“You mind if I start?”

Chun-Li shook her head and tugged her earmuffs onto her head.

Cammy stood, just as awkwardly as she had sat down, skipped the crutches, and hopped over to the closest booth. She raised her weapon and Chun-Li saw her shoulders rise and fall with three deep breaths as she steadied herself on one leg, wavering less and less until she was completely still.

Five near perfect rounds later, she was teetering again. Chun-Li stood to help her get back to the bench and sit down, because the last thing she wanted was to have to call a medic down to interrupt them.

Cammy's expression had quirked up into a hint of a smile, tinged with – embarrassment? guilt? – despite the things bothering her she was having a good time, and Chun-Li grinned back.

“Can I take you back to Europe with me?” Cammy teased, but there was sincerity in her scrunched eyebrows and embarrassed-and-guilty smile. “Just for a while. I'm sure Interpol can manage for a few weeks.”

There had been an idea floating at the back of Chun-Li's mind from her tossing and turning the night before, and it leapt into her mouth before she could think. “I think I'm going to request a transfer to Delta Red.”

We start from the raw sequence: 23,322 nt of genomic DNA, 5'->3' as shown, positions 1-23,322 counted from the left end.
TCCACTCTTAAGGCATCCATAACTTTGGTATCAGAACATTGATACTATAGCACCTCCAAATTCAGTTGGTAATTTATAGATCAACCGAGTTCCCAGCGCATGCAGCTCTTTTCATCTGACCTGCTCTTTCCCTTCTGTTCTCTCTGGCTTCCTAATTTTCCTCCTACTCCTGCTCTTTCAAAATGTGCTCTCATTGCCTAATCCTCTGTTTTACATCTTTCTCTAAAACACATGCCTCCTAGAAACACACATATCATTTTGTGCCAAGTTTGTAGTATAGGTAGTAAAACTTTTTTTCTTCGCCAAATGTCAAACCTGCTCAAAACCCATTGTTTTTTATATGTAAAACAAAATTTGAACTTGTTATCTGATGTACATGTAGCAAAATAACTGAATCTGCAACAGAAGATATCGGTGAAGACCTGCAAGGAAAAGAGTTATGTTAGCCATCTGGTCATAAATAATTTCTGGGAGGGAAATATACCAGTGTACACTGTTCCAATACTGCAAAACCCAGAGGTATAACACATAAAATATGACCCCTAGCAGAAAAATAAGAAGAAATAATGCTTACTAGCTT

“Well, it's...” She scrambled for the reasoning that had seemed so reasonable in the middle of the night. “It's the case, mostly. Especially now that it's taken the turn it has. I think Interpol could supply a lot of good resources and people, but... it's also such a personal case for you, which makes it a personal case for me. I want to make sure it gets resolved and that you're there to get some kind of closure.”

Was that too personal? It seemed too personal. She could have just said she didn't want the branch of Interpol that had organized that disaster of a raid taking over, or that she wanted to keep a close eye on potential Shadaloo leads –

“I don't know what to say,” Cammy said, and Chun-Li's stomach dropped until, “thank you. I really meant that note I sent you, you know. Working with you would be a dream.”

Instantly bolstered, Chun-Li bumped an affectionate elbow against Cammy's. “I have a couple of conditions.”


“More guns-and-girls nights.” That one got Cammy to cringe. “And more cute notes in my paperwork.”

Cammy reached over and laid a hand over Chun-Li's, just for a moment, sending a shock of delight and surprise up Chun-Li's arm and down her spine. “Go back to calling it girls' night out next time we do this and you have a deal.”

Chun-Li stood and flashed a quick wink over her shoulder on her way to the booth. “It's a date!”